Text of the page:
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Consider a One Minute Vacation to Manage Stress

» Mental Health Library » Disorders & Conditions » Stress » Featured Article

By Patricia M. Kelly, Ph.D.

Patricia M. Kelly, Ph.D.

Paula is a mother of three school aged children and a nurse in a busy practice of internal medicine. Her afternoons are filled with drop offs and pickups to after school activities, shopping and other errands; homework, dinner preparation and a host of other household chores leave little personal time. Stressful?

Conrad listens attentively to news of Iraq where his oldest daughter is on a tour of duty. After work, he stops by to visit his widowed mother who is showing signs of early dementia; he shares a cup of tea and completes a few small chores. Stressful?

Stephanie is a first year teacher and is eager to be a success. She has high hopes for the class and wants to help her students love to learn. As with most first time teachers, she is finding the demands of classroom management, paperwork and lesson planning difficult to balance. Stressful?

Stress is a natural experience for Paula, Conrad and Stephanie who are all attempting to manage multiple and demanding responsibilities. When we experience stress from an overloaded schedule or in response to circumstances over which we have no control, our cortisol levels are likely to increase. Many people find feeling stressed as a stress inducer itself resulting in a cycle of escalating and needlessly high levels of anxiety. Since too much stress can take a serious toll on physical and emotional well being, it makes sense to learn strategies that will to moderate stress.

Paula, Conrad and Stephanie have all learned to use the One Minute Vacations (OMV) to help moderate needless anxiety and keep their levels of stress within manageable levels. To take a One Minute Vacation, choose a place that you associate with feeling at ease and relaxed. Many people opt for a nature setting, e.g., the beach, sitting by a stream, a garden. It really does not matter what you choose, what does matter is that you associate it with a feeling of reduced stress and relaxation.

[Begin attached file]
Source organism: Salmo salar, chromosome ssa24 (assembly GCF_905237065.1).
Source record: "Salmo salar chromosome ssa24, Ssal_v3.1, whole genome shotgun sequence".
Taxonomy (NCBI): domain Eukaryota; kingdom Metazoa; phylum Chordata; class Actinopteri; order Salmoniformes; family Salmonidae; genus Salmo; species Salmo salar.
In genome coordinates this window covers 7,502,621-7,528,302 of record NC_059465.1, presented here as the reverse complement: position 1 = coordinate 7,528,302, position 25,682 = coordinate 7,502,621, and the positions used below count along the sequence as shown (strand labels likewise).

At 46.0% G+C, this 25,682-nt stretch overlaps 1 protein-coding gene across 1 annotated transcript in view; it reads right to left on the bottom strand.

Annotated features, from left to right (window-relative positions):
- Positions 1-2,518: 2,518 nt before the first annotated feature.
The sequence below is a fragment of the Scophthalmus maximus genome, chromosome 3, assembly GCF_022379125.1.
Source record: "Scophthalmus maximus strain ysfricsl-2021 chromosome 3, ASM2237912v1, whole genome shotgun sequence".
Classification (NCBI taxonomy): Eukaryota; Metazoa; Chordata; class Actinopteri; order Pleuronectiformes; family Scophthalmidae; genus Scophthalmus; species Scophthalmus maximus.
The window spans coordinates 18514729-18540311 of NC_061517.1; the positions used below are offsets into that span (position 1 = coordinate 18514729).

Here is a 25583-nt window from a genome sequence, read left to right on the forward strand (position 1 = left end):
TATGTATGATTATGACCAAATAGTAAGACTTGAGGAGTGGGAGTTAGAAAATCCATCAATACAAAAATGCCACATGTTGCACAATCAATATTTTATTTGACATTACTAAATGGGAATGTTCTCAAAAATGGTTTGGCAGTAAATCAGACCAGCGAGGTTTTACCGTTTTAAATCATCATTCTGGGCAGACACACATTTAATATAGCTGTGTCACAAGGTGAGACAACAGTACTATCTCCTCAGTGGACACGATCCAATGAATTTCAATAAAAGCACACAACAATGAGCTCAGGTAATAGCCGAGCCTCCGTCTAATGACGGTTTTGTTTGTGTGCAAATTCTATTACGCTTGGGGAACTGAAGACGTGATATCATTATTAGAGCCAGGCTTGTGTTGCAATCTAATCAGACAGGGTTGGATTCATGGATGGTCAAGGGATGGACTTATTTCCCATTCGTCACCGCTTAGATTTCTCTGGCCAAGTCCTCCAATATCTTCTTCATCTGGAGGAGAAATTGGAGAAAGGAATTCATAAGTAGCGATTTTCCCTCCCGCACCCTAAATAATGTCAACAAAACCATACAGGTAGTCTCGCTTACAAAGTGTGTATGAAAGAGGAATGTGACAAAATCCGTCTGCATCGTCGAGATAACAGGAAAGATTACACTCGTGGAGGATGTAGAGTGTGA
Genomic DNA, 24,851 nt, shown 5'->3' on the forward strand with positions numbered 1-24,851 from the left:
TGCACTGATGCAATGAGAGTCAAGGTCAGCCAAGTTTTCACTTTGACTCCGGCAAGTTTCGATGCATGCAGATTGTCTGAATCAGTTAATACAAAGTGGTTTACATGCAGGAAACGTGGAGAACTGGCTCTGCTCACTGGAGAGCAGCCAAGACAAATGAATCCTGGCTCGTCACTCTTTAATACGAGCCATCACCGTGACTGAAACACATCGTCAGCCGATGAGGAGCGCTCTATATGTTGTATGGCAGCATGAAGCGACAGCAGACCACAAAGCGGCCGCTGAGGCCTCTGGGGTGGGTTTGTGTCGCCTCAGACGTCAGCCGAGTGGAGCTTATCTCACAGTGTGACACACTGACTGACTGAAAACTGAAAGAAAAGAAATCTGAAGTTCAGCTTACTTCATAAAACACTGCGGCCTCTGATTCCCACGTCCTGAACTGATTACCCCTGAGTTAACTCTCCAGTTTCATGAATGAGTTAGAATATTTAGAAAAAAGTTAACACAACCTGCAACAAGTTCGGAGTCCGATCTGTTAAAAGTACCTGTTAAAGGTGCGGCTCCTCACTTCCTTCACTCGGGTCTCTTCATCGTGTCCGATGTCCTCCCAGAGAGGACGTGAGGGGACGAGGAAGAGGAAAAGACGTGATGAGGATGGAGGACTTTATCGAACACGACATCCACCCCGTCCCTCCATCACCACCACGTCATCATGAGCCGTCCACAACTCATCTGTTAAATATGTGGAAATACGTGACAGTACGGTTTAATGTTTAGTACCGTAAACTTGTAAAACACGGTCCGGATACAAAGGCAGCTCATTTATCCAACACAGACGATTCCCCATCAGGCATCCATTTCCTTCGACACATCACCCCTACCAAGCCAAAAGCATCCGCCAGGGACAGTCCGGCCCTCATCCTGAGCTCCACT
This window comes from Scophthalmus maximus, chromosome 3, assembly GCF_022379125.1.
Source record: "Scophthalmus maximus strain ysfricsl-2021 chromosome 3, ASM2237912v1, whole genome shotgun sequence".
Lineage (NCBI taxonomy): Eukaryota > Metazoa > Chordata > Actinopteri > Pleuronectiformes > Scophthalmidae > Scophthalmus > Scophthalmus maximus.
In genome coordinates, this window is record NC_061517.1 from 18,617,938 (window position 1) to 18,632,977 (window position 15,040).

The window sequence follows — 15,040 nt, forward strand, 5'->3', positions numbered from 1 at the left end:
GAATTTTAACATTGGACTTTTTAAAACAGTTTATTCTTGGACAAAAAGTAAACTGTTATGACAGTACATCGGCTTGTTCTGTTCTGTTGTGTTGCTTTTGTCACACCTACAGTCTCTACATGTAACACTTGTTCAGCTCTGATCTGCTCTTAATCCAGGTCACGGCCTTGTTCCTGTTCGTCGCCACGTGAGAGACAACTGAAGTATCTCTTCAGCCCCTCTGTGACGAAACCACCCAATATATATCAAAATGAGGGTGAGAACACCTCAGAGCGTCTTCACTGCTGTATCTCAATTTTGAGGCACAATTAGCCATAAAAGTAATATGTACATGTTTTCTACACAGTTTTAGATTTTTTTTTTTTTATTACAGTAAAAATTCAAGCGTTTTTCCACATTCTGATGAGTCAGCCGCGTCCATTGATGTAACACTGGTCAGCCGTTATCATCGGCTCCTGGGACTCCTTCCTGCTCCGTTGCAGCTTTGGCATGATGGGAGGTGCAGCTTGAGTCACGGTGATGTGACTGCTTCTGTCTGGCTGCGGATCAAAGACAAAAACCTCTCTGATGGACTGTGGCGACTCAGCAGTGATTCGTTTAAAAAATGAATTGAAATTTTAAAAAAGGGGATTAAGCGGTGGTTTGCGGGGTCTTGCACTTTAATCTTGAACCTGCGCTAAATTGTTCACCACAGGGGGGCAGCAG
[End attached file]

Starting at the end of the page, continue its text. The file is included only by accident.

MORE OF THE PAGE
Now, close your eyes and in your imagination go to the OMV place you have chosen, think of its sights, sounds and smells. Breath deeply and slowly as you imagine taking off your shoes and wiggling your toes and stretching as you feel the breezes. Would you like to lay down on the warm grass or sand? If so, imagine doing it.

The more you practice taking One Minute Vacations, the more effective you will find it as a strategy to help moderate stress. A One Minute Vacation will not solve the problems we face in our daily lives but it will help us to use our energy for the things that matter - try it.

About the Author...

Dr. Patricia M. Kelly is a licensed psychologist in Chester Heights, PA.

Last Update: 11/21/2007

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